Please name your all-time favorite awful endings. Grease, Jurassic World: Fallen Kingdom, Tim Burton‘s Planet of the Apes…you choose.

For me, the conclusion of Steven Spielberg‘s War of the Worlds (’05) is easily among the worst.

Having survived the Martian onslaught Tom Cruise and daughter Dakota Fanning arrive at the Boston home of his ex-wife’s parents, who are annoyingly played by Gene Barry and Ann Robinson, costars of George Pal and Byron Haskin‘s War of the Worlds (’53). The ex-wife (Miranda Otto) is also there; ditto Cruise’s son Robbie (Justin Chatwin), who’d impulsively joined the military in a brutal battle with the aliens and obviously had no chance of survival…and yet there he was. Bullshit. No Sale.

Jett and I saw Spielberg’s film at the Ziegfeld press screening. During the closing credits Jett said, “God, what did Spielberg do that? He had it and he blew it.”

Back in the day Alfred Hitchcock‘s The Birds was roundly despised for ending without any sort of resolution or catharsis. In so doing Hitchcock was essentially telling his audience that The Birds is an art film, and that it’s saying something about a permanent feature in the human brain — complacency.

I still say that the worst ending of 2020 was delivered by Pete Docter‘s Soul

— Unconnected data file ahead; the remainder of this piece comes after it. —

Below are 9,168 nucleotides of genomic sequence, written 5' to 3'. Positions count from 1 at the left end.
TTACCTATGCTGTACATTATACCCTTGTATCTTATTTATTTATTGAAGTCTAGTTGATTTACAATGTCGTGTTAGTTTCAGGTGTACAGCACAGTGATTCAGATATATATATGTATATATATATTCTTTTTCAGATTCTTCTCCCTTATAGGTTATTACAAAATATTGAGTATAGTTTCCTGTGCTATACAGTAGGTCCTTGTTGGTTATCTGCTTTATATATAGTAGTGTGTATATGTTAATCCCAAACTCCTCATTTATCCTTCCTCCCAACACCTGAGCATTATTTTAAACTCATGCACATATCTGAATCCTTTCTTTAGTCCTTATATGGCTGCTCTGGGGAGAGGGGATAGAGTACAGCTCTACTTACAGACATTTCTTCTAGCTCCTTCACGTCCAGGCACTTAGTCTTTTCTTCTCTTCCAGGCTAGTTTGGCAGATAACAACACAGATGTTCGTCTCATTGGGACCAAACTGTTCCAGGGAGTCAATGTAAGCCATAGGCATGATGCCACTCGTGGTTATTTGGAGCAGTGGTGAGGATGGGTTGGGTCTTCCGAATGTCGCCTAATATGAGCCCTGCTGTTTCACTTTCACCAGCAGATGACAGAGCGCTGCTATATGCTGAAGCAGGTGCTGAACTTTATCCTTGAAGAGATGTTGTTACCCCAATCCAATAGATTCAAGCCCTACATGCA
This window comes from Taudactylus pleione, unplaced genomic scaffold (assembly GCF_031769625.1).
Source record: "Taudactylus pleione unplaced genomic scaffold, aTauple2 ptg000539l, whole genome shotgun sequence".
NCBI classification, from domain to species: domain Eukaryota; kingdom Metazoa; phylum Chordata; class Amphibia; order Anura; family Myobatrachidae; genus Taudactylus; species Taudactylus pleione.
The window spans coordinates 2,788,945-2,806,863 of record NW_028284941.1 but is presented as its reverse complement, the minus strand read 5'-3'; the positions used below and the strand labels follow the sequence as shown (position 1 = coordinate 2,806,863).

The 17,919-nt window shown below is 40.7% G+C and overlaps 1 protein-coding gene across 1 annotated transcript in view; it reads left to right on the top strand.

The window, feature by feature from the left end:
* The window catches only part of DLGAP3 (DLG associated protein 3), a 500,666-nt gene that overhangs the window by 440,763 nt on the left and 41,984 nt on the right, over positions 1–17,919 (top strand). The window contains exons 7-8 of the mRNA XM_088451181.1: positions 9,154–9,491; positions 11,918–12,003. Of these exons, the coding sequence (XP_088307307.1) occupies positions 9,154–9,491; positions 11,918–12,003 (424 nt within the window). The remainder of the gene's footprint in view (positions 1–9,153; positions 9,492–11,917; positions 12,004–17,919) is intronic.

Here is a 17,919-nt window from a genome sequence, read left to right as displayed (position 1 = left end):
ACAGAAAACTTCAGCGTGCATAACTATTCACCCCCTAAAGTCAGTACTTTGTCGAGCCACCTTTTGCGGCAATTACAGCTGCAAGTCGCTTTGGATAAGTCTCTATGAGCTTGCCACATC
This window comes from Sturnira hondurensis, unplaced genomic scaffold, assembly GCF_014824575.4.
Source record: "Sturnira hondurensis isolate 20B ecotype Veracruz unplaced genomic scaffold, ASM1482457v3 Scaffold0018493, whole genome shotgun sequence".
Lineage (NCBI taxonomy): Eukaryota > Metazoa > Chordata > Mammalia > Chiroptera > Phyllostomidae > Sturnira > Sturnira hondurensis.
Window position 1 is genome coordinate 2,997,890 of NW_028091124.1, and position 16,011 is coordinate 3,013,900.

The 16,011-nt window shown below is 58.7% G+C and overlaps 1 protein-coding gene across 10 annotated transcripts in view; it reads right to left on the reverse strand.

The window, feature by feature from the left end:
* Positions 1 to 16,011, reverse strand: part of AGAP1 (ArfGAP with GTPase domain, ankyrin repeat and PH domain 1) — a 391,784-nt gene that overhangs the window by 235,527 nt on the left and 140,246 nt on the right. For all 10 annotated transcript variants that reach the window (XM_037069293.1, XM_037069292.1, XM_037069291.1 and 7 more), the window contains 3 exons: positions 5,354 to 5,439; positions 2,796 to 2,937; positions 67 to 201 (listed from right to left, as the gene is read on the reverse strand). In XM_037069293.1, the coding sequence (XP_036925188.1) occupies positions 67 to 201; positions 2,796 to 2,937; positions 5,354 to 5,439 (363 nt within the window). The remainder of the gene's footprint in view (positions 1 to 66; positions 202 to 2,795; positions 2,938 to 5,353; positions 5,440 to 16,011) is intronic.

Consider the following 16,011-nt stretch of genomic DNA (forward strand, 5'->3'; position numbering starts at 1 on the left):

My original complaint: “Soul betrays its audience by (a) encouraging them to identify with and believe in Joe Gardner‘s long-denied dream about becoming a jazz musician instead of a frustrated middle-school music teacher, only to (b) pull the rug out on Joe’s dream in Act Three and end things with Joe feeling uncertain about what he really wants to do with his remaining time on earth. Possibly jazz, possibly teaching…who knows?

“And what of our jazz-loving protagonist changing his mind at the last minute so he can save Tina Fey’s ’22’? I hated that. A major audience betrayal. I didn’t hate that he cared for and wanted to save 22, of course, but his whole big dream is to escape the perceived mediocrity of being a middle-school music teacher. We’re encouraged to identify with his quest to become a real musician and to share the joy of being in the groove.

“And then, after interminable delays, temporary blockages and goofy complications, he finally gets to play with the hot jazz group. And finally, all is well.
But then Joe changes his mind! He decides to go back to the celestial nether realm to ‘save’ 22 from her hellish deflated existence, and in so doing sacrifices (according to the Great Before rules) his own chance at life.

“And THEN the Picasso-like powers-that-be decide to bend the rules because he’s inspired them.

“And THEN when he’s back on planet earth Joe is STILL not sure what really matters to him. Will he continue to gig with the jazz group? Or will he embrace his full-tine teaching job? He’s not sure, but one thing he’s ABSOLUTELY sure of is that he’s going to treasure each & every day of his life from then on.”